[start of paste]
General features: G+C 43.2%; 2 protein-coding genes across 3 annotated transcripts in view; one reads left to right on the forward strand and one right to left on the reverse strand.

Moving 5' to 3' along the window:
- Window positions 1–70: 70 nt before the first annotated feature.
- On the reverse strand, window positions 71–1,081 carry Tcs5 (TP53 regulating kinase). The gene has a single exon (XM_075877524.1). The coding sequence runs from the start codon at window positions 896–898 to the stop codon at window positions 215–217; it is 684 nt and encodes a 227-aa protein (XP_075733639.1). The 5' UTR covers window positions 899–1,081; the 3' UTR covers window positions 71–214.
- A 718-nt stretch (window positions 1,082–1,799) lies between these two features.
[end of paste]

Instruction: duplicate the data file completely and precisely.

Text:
General features: G+C 43.2%; 2 protein-coding genes across 3 annotated transcripts in view; one reads left to right on the forward strand and one right to left on the reverse strand.

Moving 5' to 3' along the window:
- Window positions 1–70: 70 nt before the first annotated feature.
- On the reverse strand, window positions 71–1,081 carry Tcs5 (TP53 regulating kinase). The gene has a single exon (XM_075877524.1). The coding sequence runs from the start codon at window positions 896–898 to the stop codon at window positions 215–217; it is 684 nt and encodes a 227-aa protein (XP_075733639.1). The 5' UTR covers window positions 899–1,081; the 3' UTR covers window positions 71–214.
- A 718-nt stretch (window positions 1,082–1,799) lies between these two features.